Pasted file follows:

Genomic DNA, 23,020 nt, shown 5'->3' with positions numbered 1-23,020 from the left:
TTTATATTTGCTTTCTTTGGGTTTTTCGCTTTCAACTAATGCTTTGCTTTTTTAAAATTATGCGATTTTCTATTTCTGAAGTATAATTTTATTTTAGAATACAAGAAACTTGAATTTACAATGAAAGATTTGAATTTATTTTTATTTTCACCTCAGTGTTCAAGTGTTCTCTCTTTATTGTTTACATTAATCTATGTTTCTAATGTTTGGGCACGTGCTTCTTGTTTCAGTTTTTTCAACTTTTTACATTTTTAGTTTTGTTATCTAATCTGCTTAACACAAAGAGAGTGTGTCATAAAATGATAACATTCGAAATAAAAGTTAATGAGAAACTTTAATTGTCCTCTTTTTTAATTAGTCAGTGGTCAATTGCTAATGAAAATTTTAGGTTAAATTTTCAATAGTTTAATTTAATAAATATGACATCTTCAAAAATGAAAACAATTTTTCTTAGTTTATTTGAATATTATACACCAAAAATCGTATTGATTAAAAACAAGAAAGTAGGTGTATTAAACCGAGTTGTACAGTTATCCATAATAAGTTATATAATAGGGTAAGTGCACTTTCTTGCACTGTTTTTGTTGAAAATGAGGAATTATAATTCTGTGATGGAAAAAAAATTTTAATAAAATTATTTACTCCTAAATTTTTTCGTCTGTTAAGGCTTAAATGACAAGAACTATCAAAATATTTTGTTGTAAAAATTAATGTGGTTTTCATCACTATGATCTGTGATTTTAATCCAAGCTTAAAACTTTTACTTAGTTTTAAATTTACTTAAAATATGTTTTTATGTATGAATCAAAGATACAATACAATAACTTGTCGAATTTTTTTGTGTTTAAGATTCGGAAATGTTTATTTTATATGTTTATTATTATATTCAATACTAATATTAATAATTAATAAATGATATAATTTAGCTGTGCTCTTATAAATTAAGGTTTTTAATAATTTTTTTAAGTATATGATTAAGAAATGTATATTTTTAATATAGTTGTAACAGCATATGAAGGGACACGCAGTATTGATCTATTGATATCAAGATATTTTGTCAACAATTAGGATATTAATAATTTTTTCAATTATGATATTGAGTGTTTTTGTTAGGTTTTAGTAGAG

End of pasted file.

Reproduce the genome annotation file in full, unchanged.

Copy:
Genomic DNA, 23,020 nt, shown 5'->3' with positions numbered 1-23,020 from the left:
TTTATATTTGCTTTCTTTGGGTTTTTCGCTTTCAACTAATGCTTTGCTTTTTTAAAATTATGCGATTTTCTATTTCTGAAGTATAATTTTATTTTAGAATACAAGAAACTTGAATTTACAATGAAAGATTTGAATTTATTTTTATTTTCACCTCAGTGTTCAAGTGTTCTCTCTTTATTGTTTACATTAATCTATGTTTCTAATGTTTGGGCACGTGCTTCTTGTTTCAGTTTTTTCAACTTTTTACATTTTTAGTTTTGTTATCTAATCTGCTTAACACAAAGAGAGTGTGTCATAAAATGATAACATTCGAAATAAAAGTTAATGAGAAACTTTAATTGTCCTCTTTTTTAATTAGTCAGTGGTCAATTGCTAATGAAAATTTTAGGTTAAATTTTCAATAGTTTAATTTAATAAATATGACATCTTCAAAAATGAAAACAATTTTTCTTAGTTTATTTGAATATTATACACCAAAAATCGTATTGATTAAAAACAAGAAAGTAGGTGTATTAAACCGAGTTGTACAGTTATCCATAATAAGTTATATAATAGGGTAAGTGCACTTTCTTGCACTGTTTTTGTTGAAAATGAGGAATTATAATTCTGTGATGGAAAAAAAATTTTAATAAAATTATTTACTCCTAAATTTTTTCGTCTGTTAAGGCTTAAATGACAAGAACTATCAAAATATTTTGTTGTAAAAATTAATGTGGTTTTCATCACTATGATCTGTGATTTTAATCCAAGCTTAAAACTTTTACTTAGTTTTAAATTTACTTAAAATATGTTTTTATGTATGAATCAAAGATACAATACAATAACTTGTCGAATTTTTTTGTGTTTAAGATTCGGAAATGTTTATTTTATATGTTTATTATTATATTCAATACTAATATTAATAATTAATAAATGATATAATTTAGCTGTGCTCTTATAAATTAAGGTTTTTAATAATTTTTTTAAGTATATGATTAAGAAATGTATATTTTTAATATAGTTGTAACAGCATATGAAGGGACACGCAGTATTGATCTATTGATATCAAGATATTTTGTCAACAATTAGGATATTAATAATTTTTTCAATTATGATATTGAGTGTTTTTGTTAGGTTTTAGTAGAG